Return to Spender

Despite slacking compliance rates, many retailers have established solid best practices for handling credit data at in-store POSs and have implemented controls for detecting large-volume or rapid transactions online. But the holidays present a new problem: postseason credit card refunds.

To help reduce holiday shopping wait times and limit in-store fraud, many companies implement seasonal limits on returns, such as prohibiting any refunds until the New Year. In addition, most sellers require consumers to present proofs of purchase before issuing any type of on-card or cash-in-hand refund.

From a data protection perspective, however, two problems exist. First is outsourcing: As noted by the PCI Security Standards Council, retail enterprises often outsource refund and charge-back processes to third-party providers. But this doesn’t provide automatic compliance; if vendors mishandle returns and expose credit data, retailers are on the hook.

Secondly, while credit card processing is often handled automatically, credit refunds typically require more direct human interaction. If employees are able to access credit data without MFA, any fraudulent refunds or chargebacks will be the responsibility of the retailer, not the credit card issuer. This is true regardless of attack origin; malicious insiders and targeted attacks carry the same risks without MFA protection.

4 Steps to Improve Your PCI Compliance Posture in the New Year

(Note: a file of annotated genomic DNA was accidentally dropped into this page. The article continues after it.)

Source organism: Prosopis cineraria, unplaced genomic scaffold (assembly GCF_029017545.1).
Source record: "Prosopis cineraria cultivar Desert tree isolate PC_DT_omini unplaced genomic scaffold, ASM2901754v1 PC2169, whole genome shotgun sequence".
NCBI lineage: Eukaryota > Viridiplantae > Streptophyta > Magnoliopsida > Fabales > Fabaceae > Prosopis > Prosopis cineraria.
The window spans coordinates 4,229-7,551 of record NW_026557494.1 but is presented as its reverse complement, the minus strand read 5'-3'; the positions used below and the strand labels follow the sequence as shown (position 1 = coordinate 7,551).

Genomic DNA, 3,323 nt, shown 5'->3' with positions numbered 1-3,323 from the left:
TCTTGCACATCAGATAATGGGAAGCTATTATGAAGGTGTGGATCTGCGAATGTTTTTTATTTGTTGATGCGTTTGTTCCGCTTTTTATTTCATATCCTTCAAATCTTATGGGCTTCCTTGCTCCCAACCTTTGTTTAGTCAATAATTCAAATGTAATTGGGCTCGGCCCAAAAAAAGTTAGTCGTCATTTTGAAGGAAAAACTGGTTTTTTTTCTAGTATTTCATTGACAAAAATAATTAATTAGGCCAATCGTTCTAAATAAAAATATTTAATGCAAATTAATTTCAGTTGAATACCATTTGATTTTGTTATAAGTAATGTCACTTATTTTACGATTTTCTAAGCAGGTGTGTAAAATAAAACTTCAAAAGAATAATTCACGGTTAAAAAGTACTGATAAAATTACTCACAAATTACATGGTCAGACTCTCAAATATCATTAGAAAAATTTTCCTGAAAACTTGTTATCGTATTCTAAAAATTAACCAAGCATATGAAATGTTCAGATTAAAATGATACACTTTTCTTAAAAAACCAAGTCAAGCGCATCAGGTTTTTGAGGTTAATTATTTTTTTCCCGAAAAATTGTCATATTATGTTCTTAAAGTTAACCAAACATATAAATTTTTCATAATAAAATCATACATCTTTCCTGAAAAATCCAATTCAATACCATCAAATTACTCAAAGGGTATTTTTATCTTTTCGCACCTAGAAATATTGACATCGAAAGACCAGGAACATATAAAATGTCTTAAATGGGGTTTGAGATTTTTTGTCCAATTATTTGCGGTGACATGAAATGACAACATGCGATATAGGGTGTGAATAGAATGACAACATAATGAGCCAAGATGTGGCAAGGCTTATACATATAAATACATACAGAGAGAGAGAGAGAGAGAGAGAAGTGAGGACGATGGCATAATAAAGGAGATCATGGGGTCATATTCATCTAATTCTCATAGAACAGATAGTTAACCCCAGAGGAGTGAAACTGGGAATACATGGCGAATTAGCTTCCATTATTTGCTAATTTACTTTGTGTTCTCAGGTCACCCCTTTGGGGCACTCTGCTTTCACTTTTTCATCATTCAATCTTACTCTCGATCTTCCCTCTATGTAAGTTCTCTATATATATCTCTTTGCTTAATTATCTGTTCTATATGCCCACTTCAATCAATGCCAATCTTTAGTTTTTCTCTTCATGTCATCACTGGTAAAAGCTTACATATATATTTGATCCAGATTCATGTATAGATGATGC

Organizations should take the following steps to manage post-holiday attacks and reduce the risk of noncompliance in the new year.

1. Patch Regularly

Frequent security updates ensure POS systems are protected from newly discovered vulnerabilities. They’re also mandated by PCI DSS; all critical patches must be applied within a month.

2. Audit Constantly

PCI DSS also requires logging and auditing credit data access. Ideally, companies should review these logs daily for indications of potential compromise, such as a sudden spike in credit card refunds at a specific POS terminal or retail location.

3. Limit Data Storage

As noted by Retail Sector, many companies still store sensitive authentication data (SAD), including magnetic stripe and personal identification numbers (PINs). Tokenization, combined with the use of third-party credit vaults, can both boost PCI DSS compliance and reduce the risk of theft.

4. Strengthen Authentication

It’s not enough for companies to use MFA. Retailers must also ensure that their MFA requires the simultaneous entry of multiple factors and doesn’t provide data on which factors resulted in access denial. In practice, this means users should be able to provide their username, password and one-time security code simultaneously, reducing attackers’ ability to determine the limiting factor.

The holidays represent huge opportunities for retailers and attackers alike. Reducing risk in the post-holiday rush to return unwanted gifts and process credit card refunds demands improved PCI compliance, including regular patching, consistent audits, reduced data storage and strong authentication.

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Douglas Bonderud

Freelance Writer

A freelance writer for three years, Doug Bonderud is a Western Canadian with expertise in the fields of technology and...